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These are my top tips for sleeping better, which will help you entrain your circadian rhythm.  I’ve talked about this stuff in a few posts, but I thought a brief summary would do.  If you’re waking up unrefreshed, then you need to read this post.


Also, read for background:

Download a copy of our insomnia resource list here:

My Top 25 Tips For Sleeping Better

  1. Upon awakening, get outside and look at the sun, first thing in the morning for 15 minutes.
  2. Eat a protein-rich meal upon awakening.
  3. You need to be outside for 6 hours in the day, especially in the AM and afternoon.
  4. You need to have at least 1 hour of full body sun with either a bikini or boxers (start with 15 minutes) for optimal vitamin D production. The best time to avoid sunburn is early morning or late afternoon.
  5. Starting at 7 PM (on average), cut out blue and green light at night. At the very least, cut out blue….Buy red glasses (block out blue and green light) or UVEX blue Blocking Glassesfor night time, especially when looking at computer or phone. Use Blue blocking light bulbs at night.  Install F.lux as well.  Make sure no stray light get to your eyes.
  6. In addition to cutting blue light out at night, you should dim ALL of your light to the lowest setting.  It’s optimal to be in total darkness, but I don’t keep to this because it’s too difficult.
  7. Exercise daily with walks, aerobic and some high intensity, but all exercise should stop by 6 PM.  These are meant to increase your metabolism in the daytime. You should be standing or doing yoga after 6 PM if you’re jittery.
  8. Get some aerobic exercise, extreme heat or a sauna in.  One of these is needed to raise your core body temperature, which increases your slow wave sleep.  We’ve evolved in warmer climates where it got very hot in certain parts of the day.
  9. Use your brain in the day.  If you’re not using your brain, BDNF will be lower and worsen your sleep.
  10. Stop eating completely by 7 PM (on average) – no midnight snacks.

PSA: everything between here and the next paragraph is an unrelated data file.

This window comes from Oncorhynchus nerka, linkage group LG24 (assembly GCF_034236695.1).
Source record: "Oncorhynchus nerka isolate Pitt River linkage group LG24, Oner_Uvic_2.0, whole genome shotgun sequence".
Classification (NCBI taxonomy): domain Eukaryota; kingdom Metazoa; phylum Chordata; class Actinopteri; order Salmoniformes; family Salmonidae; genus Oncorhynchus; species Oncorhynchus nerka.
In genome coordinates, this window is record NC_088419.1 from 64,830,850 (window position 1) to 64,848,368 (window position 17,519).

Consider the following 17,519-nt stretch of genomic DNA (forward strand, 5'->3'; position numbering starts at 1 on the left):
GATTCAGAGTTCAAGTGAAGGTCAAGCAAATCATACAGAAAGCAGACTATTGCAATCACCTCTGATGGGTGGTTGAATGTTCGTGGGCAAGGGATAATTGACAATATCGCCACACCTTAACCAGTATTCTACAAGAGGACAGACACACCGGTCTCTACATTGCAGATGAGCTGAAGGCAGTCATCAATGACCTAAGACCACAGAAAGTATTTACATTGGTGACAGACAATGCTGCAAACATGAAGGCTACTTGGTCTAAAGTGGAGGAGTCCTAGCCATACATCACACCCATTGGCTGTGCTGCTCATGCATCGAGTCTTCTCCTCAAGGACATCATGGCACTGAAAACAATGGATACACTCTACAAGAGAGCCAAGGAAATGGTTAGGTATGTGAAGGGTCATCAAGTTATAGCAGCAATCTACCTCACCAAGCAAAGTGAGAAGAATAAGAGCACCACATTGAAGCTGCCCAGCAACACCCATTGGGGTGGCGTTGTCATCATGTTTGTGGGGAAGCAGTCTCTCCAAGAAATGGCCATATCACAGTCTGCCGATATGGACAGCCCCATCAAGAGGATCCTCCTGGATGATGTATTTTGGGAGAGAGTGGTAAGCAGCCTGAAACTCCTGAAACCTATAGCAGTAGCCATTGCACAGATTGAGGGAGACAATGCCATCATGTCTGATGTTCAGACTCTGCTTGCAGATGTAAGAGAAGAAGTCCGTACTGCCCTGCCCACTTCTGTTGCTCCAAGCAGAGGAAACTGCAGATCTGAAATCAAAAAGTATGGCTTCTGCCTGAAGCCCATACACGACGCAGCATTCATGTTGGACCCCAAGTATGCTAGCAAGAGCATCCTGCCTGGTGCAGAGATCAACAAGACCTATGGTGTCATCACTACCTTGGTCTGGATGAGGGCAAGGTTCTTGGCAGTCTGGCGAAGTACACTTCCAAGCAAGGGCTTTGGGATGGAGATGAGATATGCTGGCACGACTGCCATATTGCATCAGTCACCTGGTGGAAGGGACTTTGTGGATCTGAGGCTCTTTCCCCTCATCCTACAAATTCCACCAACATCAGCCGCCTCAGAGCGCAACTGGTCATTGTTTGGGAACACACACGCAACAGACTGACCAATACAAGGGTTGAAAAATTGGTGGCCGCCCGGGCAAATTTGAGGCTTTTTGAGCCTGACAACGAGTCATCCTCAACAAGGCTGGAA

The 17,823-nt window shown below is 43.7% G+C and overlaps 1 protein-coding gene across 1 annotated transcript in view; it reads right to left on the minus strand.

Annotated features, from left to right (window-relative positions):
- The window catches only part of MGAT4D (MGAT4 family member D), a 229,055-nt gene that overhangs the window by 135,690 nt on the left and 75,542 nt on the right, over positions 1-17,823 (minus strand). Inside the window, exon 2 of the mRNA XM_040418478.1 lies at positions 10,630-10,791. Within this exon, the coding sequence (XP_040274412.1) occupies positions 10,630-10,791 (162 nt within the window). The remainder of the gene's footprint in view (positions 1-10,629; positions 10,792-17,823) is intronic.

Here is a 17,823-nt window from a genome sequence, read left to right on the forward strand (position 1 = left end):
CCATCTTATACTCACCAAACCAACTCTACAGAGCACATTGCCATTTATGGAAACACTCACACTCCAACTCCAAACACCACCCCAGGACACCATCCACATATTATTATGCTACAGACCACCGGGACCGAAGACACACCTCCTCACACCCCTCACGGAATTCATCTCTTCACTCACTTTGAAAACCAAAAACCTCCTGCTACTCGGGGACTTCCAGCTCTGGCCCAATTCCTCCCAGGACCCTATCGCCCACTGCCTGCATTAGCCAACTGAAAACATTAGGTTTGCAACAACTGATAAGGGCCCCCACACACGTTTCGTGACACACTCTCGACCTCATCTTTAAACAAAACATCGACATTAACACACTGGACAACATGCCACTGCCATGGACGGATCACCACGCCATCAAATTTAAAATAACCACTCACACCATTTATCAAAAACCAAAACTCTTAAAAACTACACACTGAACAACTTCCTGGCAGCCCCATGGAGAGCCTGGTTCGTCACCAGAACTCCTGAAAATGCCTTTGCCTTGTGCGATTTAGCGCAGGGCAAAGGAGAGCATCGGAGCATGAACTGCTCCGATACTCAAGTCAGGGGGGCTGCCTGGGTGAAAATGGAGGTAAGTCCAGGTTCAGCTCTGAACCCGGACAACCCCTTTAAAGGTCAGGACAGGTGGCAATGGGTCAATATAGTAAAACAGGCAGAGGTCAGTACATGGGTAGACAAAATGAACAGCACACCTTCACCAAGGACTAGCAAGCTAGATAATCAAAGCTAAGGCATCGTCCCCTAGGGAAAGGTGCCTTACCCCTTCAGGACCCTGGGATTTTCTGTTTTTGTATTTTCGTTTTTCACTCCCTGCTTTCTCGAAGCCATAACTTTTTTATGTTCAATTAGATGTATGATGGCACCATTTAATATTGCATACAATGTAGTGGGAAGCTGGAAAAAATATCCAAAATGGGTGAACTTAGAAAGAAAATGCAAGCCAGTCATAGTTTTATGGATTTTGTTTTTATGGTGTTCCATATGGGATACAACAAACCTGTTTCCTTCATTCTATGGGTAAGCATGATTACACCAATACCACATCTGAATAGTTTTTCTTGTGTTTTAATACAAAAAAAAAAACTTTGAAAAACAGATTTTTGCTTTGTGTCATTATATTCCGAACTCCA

11. Stop wearing glasses or contacts when you’re outside.  UV needs to directly hit your eyes.
  12. Go to bed at around the same time every night.
  13. Go to bed at 9-10PM instead of midnight.  The more you are sleeping when it’s dark, the better.
  14. Be comfortably cool at night.  Don’t sleep with really thick covers and in the summer make sure your room temperature is comfortably cool.
  15. Ensure an adequate intake of calories, especially protein, but also carbs and fat.  Adequate seafood is also important.  Protein increases metabolism and seafood has DHA.
  16. Make sure T3 and metabolism are normal.  If not, then use cold and normalize your thyroid hormones.
  17. Don’t use your brain at night much.  Don’t do stressful things at night.  If you’re engaged in heavy mentally stimulating tasks, it will keep you from sleeping.
  18. Get your stress levels under control.  If you’re stressed or your nervous system is overactive, you won’t go to sleep as well.  This is where meditation, letting go, and mind-body techniques come in.
  19. Make sure you address underlying inflammation because that will derail your circadian rhythm.  Sometimes inflammation can be from food, which means you may need to stick to lectin avoidance diet.  If you do have underlying inflammation, these tips should still help.
  20. Shut off the wifi at night.
  21. Buy a Silverell hoodie to protect against EMFs.
  22. Sleep in total darkness. Buy Curtains (Blackout) and Black tape. Use a facemask over your eyes if need be.
  23. Don’t take any supplements after 3PM.
  24. If you’re still having trouble, then take upon awakening Nicotinamide riboside, HMB, Resveratrol,  PQQ, apple cider vinegar,  Nicotine and  Glycine after supper.  These will help normalize your rhythm.
  25. If you’re still having issues, then try pot.


Health Tools I Wish I Had When I Was Sick

At SelfHacked, it’s our goal to offer our readers all the tools possible to get optimally healthy. When I was struggling with chronic health issues I felt stuck because I didn’t have any tools to help me get better. I had to spend literally thousands of hours trying to read through studies on pubmed to figure out how the body worked and how to fix it.

That’s why I decided to create tools that will help others cut down the guesswork:

  • Lab Test Analyzer – a software tool that will analyze your labs and tell you what the optimal values are for each marker — as well as provide you with actionable tips and personalized health and lifestyle recommendations to help you get there.
  • SelfDecode – a software tool that will help you analyze your genetic data from companies such as 23andme and ancestry. You will learn how your health is being impacted by your genes, and how to use this knowledge to your advantage.
  • SelfHacked Secrets – an ebook where we examine and explain the biggest overlooked environmental factors that cause disease. This ebook is a great place to start your journey if you want to learn the essential steps to optimizing your health.
  • SelfHacked Elimination Diet course – a video course that will help you figure out which diet works best for you